University North Carolina coach Hubert Davis is the recipient of the 2021 John McLendon Award, which is presented annually to the top collegiate head basketball coach and includes Division I, Division II, Division III, NAIA and NJCAA.
In his first season as the Tar Heels’ head coach, Davis orchestrated a remarkable turnaround and led the team to 28 victories and the Final Four.
Davis, 51, starred at UNC as a player, graduating as the program’s all-time leader in 3-point percentage. After a 12-year NBA career, he worked as a college basketball analyst at ESPN before joining Roy Williams staff at UNC in 2012. He was tabbed to replace the Hall of Fame coach when Williams retired following the 2020-21 season.
UNC struggled early in Davis’ debut season, suffering blowout losses to Tennessee, Kentucky, Duke and Miami and was 12-6 overall and 4-3 in the ACC in late January. But the Tar Heels won 16 of the next 19, spoiled Coach K’s final home game at Duke and advanced to the Final Four for the 21st time, extending their record. The Tar Heels’ success mirrored the in-season development of guards R.J. Davis and Caleb Love.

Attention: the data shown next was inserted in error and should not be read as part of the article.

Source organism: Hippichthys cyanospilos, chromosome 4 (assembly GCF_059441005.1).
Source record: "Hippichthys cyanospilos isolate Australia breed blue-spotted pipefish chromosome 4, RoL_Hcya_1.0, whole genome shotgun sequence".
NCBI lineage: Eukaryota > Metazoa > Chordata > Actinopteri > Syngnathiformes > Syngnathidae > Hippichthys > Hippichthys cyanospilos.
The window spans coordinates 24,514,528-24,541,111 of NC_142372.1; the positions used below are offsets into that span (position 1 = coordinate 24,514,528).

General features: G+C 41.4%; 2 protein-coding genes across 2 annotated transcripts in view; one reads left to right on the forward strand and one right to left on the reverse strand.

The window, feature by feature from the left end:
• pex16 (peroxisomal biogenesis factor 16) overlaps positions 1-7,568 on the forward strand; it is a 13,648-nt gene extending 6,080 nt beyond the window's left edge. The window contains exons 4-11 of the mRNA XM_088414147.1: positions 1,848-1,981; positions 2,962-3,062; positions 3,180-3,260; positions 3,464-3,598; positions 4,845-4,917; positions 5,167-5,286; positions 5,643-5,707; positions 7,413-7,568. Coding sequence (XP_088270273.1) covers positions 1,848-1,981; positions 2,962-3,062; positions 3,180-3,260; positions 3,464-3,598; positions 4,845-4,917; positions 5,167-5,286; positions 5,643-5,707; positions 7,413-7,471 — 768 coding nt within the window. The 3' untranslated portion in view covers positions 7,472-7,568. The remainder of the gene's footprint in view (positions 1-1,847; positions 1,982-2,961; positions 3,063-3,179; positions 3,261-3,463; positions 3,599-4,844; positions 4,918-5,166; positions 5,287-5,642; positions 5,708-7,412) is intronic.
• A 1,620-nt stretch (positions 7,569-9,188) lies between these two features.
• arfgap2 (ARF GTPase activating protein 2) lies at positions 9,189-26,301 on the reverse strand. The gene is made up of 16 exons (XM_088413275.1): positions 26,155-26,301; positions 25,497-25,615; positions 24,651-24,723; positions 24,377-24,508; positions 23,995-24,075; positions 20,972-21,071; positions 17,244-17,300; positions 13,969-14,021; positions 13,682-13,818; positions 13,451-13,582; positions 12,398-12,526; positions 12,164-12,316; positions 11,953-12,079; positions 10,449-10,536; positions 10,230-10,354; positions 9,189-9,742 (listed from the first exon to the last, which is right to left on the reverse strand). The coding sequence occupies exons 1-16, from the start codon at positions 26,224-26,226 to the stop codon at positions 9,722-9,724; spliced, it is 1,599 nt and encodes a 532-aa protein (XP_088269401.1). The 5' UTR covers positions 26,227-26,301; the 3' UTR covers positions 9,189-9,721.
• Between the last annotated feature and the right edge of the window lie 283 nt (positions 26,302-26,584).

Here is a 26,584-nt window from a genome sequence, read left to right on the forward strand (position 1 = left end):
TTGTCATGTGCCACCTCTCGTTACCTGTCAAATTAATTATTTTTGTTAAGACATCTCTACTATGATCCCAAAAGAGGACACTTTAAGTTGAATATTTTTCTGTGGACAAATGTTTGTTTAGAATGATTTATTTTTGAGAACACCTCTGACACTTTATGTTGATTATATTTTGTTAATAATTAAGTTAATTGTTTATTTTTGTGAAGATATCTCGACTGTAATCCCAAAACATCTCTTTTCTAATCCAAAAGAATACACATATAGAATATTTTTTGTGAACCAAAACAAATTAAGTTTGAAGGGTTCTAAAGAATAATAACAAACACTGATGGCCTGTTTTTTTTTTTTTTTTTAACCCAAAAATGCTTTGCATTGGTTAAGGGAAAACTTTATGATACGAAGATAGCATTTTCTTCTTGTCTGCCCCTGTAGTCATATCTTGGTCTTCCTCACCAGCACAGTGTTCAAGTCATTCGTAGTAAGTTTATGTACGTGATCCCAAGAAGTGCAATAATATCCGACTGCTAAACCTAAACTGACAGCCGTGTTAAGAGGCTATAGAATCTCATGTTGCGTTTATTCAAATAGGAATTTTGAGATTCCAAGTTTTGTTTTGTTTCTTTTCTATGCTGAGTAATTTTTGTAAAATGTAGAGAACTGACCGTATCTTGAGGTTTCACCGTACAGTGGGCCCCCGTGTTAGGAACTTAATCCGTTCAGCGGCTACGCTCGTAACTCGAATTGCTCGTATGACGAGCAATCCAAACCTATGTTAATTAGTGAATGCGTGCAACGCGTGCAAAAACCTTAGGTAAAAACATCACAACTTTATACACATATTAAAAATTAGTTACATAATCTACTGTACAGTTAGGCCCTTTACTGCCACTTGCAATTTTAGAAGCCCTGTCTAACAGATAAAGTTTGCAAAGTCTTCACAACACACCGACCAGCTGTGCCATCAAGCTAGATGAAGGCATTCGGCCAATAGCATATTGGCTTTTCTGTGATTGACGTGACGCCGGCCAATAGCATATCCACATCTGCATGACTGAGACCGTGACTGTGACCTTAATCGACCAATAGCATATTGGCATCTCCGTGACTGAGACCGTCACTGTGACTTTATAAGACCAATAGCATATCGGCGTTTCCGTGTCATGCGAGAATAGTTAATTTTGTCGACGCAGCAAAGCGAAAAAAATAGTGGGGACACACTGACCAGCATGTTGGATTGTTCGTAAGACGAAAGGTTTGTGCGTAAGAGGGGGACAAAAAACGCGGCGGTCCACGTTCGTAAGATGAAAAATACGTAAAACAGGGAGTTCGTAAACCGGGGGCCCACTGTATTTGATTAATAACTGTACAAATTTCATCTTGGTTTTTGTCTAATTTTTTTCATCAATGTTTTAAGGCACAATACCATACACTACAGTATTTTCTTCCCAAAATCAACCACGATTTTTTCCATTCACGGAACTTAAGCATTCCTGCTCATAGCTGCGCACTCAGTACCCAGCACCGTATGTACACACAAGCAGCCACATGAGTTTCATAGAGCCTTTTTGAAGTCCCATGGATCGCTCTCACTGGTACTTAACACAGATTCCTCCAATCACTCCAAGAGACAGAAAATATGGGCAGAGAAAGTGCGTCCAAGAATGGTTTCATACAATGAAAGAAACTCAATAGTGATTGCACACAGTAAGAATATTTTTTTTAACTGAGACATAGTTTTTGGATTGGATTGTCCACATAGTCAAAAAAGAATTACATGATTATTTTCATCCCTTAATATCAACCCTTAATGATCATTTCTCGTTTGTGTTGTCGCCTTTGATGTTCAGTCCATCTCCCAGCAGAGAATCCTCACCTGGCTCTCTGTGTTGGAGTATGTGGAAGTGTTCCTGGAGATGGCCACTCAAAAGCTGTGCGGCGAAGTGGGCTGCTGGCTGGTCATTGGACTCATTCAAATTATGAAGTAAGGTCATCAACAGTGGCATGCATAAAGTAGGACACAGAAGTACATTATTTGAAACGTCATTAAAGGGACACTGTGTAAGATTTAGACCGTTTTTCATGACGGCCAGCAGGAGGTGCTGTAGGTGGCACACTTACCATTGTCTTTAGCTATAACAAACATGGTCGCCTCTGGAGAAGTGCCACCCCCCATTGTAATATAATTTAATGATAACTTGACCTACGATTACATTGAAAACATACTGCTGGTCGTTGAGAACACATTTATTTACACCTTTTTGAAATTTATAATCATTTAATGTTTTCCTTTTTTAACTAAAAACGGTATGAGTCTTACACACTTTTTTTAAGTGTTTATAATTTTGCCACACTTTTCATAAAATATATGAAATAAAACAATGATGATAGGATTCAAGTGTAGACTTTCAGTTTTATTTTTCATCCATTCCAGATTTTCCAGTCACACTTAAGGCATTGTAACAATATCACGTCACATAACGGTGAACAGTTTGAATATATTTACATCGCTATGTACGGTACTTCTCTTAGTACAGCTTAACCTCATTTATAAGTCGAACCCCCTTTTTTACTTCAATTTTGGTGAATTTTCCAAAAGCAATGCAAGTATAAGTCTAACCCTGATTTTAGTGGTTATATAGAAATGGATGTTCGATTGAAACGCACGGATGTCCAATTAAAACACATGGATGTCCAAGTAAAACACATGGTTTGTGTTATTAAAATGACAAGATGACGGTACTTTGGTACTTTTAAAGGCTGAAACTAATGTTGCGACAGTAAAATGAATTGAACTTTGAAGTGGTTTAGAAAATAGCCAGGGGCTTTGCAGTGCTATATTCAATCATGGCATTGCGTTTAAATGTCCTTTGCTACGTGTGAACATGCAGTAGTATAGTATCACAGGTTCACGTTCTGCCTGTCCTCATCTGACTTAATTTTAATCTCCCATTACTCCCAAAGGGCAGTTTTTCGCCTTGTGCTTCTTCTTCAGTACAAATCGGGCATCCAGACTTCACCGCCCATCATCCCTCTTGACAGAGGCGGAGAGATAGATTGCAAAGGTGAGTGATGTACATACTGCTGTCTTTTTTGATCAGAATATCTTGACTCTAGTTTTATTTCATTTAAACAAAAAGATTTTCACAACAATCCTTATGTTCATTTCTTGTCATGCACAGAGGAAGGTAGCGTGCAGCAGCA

The John McLendon Award is named after one of the true legends of the sport. A trailblazer and one of the true pioneers of the game, McLendon became the first African American coach to win an integrated national championship. His team went on to win the NAIA Division I Men's Tournament in 1957, 1958 and 1959, making him the first coach in history to win three consecutive NAIA championships.
In 1962 he became the first African American head coach in a major professional league (ABL) with the Cleveland Pipers. In 1966 he became the first African American head coach of predominantly white university, when he took over the Cleveland State program. He led the team to their best record in school history.
In 1969, McLendon was hired by the Denver Rockets and became the first African American head coach in the American Basketball Association. After a brief stint with the Rockets, McLendon ended his 25-year professional coaching career with a winning percentage of .760 and a lifetime career average of 523 victories and 165 losses.